Stalin's Curse by Robert Gellately
Battling for Communism in War and Cold War

No critic rating

Waiting for minimum critic reviews

See 2 Critic Reviews

Mr Gellately’s latest work has a good claim to be the best single-volume account of the darkest period in Russian history.
-The Economist

Synopsis

The Second World War almost destroyed Stalin's Soviet Union. But victory over Nazi Germany provided the dictator with his great opportunity: to expand Soviet power way beyond the borders of the Soviet state.

Well before the shooting stopped in 1945, the Soviet leader methodically set about the unprecedented task of creating a Red Empire that would soon stretch into the heart of Europe and Asia, displaying a supreme realism and ruthlessness that Machiavelli would surely have envied. By the time of his death in 1953, his new imperium was firmly in place, defining the contours of a Cold War world that was seemingly permanent and indestructible - and would last until the collapse of the Berlin Wall in
1989.

But what were Stalin's motives in this spectacular power grab? Was he no more than a latter-day Russian tsar, for whom Communist ideology was little more than a smoke-screen? Or was he simply a psychopathic killer? In Stalin's Curse, best-selling historian Robert Gellately firmly rejects both these simplifications of the man and his motives.

Using a wealth of previously unavailable documentation, Gellately shows instead how Stalin's crimes are more accurately understood as the deeds of a ruthless and life-long Leninist revolutionary. Far from being a latter day 'Red Tsar' intent simply upon imperial expansion for its own sake, Stalin was in fact deeply inspired by the rhetoric of the Russian revolution and what Lenin had accomplished during the Great War. As Gellately convincingly shows, Stalin remained throughout these years
steadfastly committed to a 'boundless faith' in Communism - and saw the Second World War as his chance to take up once again the old revolutionary mission to carry the Red Flag to the world.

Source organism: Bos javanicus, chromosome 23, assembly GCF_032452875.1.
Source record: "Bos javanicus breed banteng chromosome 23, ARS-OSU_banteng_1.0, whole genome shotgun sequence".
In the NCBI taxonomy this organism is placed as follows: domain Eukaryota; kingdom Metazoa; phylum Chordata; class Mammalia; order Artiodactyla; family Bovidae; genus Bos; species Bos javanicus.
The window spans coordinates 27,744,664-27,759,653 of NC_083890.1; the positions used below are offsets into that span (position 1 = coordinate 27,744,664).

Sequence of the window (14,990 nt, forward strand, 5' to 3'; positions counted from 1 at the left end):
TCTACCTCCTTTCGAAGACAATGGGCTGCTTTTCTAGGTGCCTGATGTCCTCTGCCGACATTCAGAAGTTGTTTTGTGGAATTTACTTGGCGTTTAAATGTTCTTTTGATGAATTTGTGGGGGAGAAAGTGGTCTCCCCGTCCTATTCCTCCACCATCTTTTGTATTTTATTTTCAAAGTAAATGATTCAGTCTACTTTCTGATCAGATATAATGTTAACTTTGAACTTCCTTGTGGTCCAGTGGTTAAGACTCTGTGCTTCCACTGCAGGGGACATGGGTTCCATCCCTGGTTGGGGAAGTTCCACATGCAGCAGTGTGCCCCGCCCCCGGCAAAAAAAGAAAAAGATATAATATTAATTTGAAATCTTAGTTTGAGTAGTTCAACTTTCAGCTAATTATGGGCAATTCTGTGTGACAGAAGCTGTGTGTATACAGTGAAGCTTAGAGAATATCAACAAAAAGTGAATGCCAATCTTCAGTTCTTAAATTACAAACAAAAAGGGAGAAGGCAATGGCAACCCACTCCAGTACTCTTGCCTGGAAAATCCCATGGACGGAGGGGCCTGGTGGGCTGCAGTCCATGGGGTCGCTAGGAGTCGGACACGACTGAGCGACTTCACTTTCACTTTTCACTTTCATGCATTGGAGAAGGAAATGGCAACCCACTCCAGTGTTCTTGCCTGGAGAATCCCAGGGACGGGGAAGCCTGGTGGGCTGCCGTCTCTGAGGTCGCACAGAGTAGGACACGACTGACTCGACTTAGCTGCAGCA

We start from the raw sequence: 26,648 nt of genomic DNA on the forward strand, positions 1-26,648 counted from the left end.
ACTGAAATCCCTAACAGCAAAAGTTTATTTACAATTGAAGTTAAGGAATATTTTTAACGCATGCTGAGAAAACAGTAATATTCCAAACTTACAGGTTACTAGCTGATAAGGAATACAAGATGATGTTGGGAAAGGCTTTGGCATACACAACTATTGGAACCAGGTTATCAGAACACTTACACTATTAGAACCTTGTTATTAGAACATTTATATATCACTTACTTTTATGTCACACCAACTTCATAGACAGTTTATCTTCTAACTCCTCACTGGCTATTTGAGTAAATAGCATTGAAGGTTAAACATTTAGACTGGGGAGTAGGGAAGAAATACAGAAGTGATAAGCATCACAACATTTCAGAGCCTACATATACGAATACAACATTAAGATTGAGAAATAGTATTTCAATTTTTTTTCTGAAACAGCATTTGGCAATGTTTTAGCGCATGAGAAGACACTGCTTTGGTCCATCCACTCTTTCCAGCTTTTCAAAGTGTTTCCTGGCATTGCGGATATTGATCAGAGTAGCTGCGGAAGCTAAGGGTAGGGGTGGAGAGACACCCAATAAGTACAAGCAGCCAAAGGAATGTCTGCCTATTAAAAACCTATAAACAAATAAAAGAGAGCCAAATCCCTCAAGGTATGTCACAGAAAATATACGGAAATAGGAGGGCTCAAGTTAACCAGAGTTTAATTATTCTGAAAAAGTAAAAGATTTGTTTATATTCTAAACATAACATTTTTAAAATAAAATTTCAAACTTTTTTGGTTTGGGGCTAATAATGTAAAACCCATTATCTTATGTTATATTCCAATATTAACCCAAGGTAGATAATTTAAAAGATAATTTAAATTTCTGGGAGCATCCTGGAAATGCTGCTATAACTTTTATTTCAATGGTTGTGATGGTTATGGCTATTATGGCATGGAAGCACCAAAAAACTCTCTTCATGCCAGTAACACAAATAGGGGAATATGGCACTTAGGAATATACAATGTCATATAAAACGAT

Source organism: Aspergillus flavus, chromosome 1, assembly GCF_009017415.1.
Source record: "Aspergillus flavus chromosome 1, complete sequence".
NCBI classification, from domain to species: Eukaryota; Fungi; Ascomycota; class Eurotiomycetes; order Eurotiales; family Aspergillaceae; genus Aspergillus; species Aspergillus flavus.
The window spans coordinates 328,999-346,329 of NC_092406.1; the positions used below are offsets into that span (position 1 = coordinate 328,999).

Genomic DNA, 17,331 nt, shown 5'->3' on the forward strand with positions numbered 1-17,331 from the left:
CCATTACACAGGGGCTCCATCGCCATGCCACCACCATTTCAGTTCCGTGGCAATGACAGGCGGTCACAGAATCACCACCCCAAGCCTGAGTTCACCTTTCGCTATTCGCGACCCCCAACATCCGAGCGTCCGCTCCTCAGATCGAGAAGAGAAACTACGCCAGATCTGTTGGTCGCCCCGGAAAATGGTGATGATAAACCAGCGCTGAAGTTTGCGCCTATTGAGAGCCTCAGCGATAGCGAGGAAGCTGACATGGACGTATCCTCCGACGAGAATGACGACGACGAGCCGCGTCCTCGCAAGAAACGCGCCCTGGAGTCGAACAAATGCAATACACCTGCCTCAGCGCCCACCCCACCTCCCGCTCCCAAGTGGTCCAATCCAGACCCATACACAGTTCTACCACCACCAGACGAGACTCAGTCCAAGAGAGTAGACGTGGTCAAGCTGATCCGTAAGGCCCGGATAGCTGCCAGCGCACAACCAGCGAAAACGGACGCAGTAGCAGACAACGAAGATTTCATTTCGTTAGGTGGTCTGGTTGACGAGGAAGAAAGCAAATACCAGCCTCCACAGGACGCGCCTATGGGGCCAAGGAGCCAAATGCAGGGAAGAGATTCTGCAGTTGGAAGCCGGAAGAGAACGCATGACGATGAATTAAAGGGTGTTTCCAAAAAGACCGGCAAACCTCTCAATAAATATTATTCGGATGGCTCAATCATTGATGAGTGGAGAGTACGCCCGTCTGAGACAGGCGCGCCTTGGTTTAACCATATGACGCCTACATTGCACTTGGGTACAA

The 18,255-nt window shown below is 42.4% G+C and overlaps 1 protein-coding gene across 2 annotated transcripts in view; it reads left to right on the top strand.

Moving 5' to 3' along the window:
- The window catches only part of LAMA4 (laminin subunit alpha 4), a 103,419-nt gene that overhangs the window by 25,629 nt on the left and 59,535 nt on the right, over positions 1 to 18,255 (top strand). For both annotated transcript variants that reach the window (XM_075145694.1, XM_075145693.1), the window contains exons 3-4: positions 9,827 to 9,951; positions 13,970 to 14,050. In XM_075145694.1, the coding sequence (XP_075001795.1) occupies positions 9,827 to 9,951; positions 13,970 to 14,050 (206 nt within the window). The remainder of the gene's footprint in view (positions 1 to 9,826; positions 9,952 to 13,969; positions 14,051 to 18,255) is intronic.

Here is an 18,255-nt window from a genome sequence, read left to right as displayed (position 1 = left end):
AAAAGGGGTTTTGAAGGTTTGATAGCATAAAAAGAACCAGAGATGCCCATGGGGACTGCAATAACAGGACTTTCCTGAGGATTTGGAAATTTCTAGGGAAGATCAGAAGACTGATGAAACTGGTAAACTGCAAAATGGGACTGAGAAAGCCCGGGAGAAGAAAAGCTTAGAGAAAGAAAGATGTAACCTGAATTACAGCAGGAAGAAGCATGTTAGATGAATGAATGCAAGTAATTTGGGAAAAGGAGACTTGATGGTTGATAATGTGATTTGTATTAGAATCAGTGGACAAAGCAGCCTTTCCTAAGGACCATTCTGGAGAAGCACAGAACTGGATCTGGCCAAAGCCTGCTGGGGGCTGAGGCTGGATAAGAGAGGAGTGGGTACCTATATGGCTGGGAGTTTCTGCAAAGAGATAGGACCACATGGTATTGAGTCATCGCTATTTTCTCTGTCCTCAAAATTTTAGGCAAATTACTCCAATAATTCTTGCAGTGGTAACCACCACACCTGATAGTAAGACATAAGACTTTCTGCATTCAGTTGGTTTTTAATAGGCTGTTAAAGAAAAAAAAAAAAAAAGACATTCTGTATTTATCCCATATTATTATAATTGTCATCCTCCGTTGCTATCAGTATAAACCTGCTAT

About Robert Gellately

See more books from this Author
Robert Gellately is the Earl Ray Beck Professor of History at Florida State University and recently was the Bertelsmann Visiting Professor of Twentieth-Century Jewish Politics and History at Oxford University. He is the author of Lenin, Stalin, and Hitler: The Age of Social Catastrophe; The Gestapo and German Society: Enforcing Racial Policy, 1933-1945; and Backing Hitler: Consent and Coercion in Nazi Germany. His work has been translated into more than twenty languages.
 
Published March 7, 2013 by OUP Oxford. 504 pages
Genres: History, Political & Social Sciences, War. Non-fiction
Add Critic Review

Critic reviews for Stalin's Curse
All: 2 | Positive: 2 | Negative: 0

WSJ online

Good
Reviewed by Andrew Roberts on Mar 01 2013

Mr. Gellately's intimate knowledge of the sources across Eastern European and of Russian archives compels us to accept his conclusions.

Read Full Review of Stalin's Curse: Battling for ... | See more reviews from WSJ online

The Economist

Excellent
on Mar 30 2013

Mr Gellately’s latest work has a good claim to be the best single-volume account of the darkest period in Russian history.

Read Full Review of Stalin's Curse: Battling for ... | See more reviews from The Economist

Reader Rating for Stalin's Curse
71%

An aggregated and normalized score based on 49 user ratings from iDreamBooks & iTunes


Rate this book!

Add Review
×